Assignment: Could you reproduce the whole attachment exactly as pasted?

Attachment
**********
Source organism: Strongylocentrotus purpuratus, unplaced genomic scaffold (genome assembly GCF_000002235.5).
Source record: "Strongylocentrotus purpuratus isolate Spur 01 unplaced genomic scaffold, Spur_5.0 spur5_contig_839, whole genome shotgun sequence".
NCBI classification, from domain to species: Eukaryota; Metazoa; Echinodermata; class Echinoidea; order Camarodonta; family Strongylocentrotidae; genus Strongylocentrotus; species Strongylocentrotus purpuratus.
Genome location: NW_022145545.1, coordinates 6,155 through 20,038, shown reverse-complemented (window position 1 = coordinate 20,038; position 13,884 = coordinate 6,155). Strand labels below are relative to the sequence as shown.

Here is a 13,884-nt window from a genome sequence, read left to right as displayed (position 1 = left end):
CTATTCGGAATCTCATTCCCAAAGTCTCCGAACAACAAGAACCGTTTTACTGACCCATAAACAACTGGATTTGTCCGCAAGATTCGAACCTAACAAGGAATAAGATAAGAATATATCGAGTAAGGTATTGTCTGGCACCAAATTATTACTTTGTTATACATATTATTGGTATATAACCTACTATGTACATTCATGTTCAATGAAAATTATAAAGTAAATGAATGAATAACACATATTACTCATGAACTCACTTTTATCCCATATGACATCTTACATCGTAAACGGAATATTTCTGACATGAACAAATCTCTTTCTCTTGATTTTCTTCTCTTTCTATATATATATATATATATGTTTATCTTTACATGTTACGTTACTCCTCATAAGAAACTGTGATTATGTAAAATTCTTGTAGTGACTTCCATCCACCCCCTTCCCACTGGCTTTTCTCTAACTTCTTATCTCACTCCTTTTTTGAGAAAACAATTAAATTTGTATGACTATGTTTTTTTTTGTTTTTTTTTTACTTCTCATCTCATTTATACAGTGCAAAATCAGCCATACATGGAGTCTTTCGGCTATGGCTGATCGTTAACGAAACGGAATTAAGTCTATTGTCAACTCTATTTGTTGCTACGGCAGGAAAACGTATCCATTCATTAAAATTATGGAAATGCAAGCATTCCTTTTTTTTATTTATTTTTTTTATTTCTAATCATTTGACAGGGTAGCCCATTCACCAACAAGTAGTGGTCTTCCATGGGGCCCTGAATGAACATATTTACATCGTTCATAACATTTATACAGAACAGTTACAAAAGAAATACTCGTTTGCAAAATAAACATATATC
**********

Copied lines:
Source organism: Strongylocentrotus purpuratus, unplaced genomic scaffold (genome assembly GCF_000002235.5).
Source record: "Strongylocentrotus purpuratus isolate Spur 01 unplaced genomic scaffold, Spur_5.0 spur5_contig_839, whole genome shotgun sequence".
NCBI classification, from domain to species: Eukaryota; Metazoa; Echinodermata; class Echinoidea; order Camarodonta; family Strongylocentrotidae; genus Strongylocentrotus; species Strongylocentrotus purpuratus.
Genome location: NW_022145545.1, coordinates 6,155 through 20,038, shown reverse-complemented (window position 1 = coordinate 20,038; position 13,884 = coordinate 6,155). Strand labels below are relative to the sequence as shown.

Here is a 13,884-nt window from a genome sequence, read left to right as displayed (position 1 = left end):
CTATTCGGAATCTCATTCCCAAAGTCTCCGAACAACAAGAACCGTTTTACTGACCCATAAACAACTGGATTTGTCCGCAAGATTCGAACCTAACAAGGAATAAGATAAGAATATATCGAGTAAGGTATTGTCTGGCACCAAATTATTACTTTGTTATACATATTATTGGTATATAACCTACTATGTACATTCATGTTCAATGAAAATTATAAAGTAAATGAATGAATAACACATATTACTCATGAACTCACTTTTATCCCATATGACATCTTACATCGTAAACGGAATATTTCTGACATGAACAAATCTCTTTCTCTTGATTTTCTTCTCTTTCTATATATATATATATATATGTTTATCTTTACATGTTACGTTACTCCTCATAAGAAACTGTGATTATGTAAAATTCTTGTAGTGACTTCCATCCACCCCCTTCCCACTGGCTTTTCTCTAACTTCTTATCTCACTCCTTTTTTGAGAAAACAATTAAATTTGTATGACTATGTTTTTTTTTGTTTTTTTTTTACTTCTCATCTCATTTATACAGTGCAAAATCAGCCATACATGGAGTCTTTCGGCTATGGCTGATCGTTAACGAAACGGAATTAAGTCTATTGTCAACTCTATTTGTTGCTACGGCAGGAAAACGTATCCATTCATTAAAATTATGGAAATGCAAGCATTCCTTTTTTTTATTTATTTTTTTTATTTCTAATCATTTGACAGGGTAGCCCATTCACCAACAAGTAGTGGTCTTCCATGGGGCCCTGAATGAACATATTTACATCGTTCATAACATTTATACAGAACAGTTACAAAAGAAATACTCGTTTGCAAAATAAACATATATC